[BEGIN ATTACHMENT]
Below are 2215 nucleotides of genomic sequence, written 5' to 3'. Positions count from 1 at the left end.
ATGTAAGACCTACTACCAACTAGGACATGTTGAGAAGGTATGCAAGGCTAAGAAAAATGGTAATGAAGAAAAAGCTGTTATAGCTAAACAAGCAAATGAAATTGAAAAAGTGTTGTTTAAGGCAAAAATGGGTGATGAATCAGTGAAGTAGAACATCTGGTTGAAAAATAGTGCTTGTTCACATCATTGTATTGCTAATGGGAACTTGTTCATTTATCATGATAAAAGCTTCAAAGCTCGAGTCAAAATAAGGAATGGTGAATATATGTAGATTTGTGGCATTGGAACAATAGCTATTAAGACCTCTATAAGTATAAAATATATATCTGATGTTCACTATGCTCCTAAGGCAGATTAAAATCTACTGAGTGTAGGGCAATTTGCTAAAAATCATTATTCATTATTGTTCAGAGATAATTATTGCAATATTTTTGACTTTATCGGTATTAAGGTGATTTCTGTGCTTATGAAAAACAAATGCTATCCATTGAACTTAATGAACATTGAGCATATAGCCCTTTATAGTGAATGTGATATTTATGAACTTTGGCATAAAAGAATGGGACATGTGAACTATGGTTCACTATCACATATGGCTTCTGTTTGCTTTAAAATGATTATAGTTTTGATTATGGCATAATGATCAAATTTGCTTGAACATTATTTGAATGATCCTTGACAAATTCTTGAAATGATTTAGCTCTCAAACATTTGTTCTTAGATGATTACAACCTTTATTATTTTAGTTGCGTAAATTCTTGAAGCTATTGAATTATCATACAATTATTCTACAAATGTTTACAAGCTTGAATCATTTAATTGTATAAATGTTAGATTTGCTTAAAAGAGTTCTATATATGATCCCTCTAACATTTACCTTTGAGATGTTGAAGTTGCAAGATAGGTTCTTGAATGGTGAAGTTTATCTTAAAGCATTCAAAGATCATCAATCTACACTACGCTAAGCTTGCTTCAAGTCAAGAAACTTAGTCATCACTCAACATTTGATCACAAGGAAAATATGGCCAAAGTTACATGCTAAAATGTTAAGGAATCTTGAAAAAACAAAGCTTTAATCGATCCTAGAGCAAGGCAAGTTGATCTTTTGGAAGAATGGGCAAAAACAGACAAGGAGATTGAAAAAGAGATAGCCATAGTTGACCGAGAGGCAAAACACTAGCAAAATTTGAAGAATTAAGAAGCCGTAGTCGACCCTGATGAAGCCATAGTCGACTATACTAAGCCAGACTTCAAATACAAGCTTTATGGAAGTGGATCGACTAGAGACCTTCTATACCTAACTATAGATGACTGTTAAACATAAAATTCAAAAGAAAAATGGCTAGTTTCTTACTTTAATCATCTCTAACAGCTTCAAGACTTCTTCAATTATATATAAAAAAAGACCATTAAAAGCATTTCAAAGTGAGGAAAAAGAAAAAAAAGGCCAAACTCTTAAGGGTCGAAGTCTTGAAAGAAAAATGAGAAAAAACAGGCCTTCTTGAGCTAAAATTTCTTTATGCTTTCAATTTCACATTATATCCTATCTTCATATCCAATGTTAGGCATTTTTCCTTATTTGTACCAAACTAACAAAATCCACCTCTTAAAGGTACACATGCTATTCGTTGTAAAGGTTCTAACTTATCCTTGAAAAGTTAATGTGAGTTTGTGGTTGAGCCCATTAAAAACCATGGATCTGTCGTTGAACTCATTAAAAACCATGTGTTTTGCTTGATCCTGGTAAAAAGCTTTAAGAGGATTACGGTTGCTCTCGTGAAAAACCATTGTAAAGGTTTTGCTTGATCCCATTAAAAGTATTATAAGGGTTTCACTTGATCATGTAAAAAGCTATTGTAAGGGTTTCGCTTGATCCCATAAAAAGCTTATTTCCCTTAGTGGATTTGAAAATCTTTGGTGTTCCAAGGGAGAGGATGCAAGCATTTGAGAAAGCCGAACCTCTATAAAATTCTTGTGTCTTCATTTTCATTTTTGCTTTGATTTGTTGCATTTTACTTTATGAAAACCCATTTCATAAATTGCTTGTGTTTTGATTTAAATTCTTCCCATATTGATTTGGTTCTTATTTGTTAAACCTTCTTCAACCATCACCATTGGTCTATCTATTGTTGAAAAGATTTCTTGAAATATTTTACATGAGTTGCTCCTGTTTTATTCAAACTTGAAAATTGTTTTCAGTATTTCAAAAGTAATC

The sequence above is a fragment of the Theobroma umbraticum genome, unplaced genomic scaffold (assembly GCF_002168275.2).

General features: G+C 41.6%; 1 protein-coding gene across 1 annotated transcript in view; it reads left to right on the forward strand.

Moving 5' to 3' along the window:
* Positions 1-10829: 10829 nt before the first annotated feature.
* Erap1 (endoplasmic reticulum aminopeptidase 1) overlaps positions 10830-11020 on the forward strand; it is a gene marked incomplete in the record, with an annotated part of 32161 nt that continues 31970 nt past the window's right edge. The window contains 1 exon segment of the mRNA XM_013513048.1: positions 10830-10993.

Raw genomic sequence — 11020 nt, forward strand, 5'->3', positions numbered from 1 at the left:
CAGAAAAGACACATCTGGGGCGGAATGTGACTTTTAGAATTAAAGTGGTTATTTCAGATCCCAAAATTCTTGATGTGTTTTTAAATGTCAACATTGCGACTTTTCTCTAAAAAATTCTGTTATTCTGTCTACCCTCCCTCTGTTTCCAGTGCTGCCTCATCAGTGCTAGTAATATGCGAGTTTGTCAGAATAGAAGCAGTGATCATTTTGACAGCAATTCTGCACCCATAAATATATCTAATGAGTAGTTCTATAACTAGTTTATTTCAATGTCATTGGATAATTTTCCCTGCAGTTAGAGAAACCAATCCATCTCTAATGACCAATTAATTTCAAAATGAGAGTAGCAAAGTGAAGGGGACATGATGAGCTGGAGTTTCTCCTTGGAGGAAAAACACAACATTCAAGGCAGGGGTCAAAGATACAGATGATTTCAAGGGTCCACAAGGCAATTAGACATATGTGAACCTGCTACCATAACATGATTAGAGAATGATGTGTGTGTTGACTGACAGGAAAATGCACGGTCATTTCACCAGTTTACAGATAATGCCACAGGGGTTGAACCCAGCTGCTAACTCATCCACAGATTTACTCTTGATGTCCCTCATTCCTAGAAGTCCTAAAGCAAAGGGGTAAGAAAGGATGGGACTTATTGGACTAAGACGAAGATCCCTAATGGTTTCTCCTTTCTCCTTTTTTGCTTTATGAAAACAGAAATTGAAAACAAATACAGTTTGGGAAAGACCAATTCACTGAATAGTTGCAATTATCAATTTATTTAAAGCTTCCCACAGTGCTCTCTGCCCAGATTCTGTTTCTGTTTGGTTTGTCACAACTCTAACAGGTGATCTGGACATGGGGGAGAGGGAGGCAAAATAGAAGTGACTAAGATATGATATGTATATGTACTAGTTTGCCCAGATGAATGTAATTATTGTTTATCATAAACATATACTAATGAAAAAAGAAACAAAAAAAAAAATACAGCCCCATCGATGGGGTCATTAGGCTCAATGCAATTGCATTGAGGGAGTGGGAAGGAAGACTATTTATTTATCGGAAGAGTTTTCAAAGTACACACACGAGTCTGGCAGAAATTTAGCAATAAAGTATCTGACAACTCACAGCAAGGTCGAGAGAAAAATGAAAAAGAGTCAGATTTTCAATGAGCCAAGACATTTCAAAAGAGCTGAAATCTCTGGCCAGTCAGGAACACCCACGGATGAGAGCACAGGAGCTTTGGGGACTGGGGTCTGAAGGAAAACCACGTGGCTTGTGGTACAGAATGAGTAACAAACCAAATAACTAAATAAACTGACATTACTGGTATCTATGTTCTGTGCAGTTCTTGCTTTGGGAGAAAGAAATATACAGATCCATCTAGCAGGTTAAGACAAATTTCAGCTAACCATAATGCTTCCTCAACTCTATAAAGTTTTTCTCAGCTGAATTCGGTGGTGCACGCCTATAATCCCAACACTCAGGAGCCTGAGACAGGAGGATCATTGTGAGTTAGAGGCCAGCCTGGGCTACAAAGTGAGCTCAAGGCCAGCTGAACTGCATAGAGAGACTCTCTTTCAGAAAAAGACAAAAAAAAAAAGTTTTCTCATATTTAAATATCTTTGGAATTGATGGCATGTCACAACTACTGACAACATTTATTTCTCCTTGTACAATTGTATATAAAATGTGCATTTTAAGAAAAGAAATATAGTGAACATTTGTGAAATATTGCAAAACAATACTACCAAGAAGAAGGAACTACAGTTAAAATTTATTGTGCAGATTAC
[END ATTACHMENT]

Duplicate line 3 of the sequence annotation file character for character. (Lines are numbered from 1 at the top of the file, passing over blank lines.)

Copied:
The sequence above is a fragment of the Theobroma umbraticum genome, unplaced genomic scaffold (assembly GCF_002168275.2).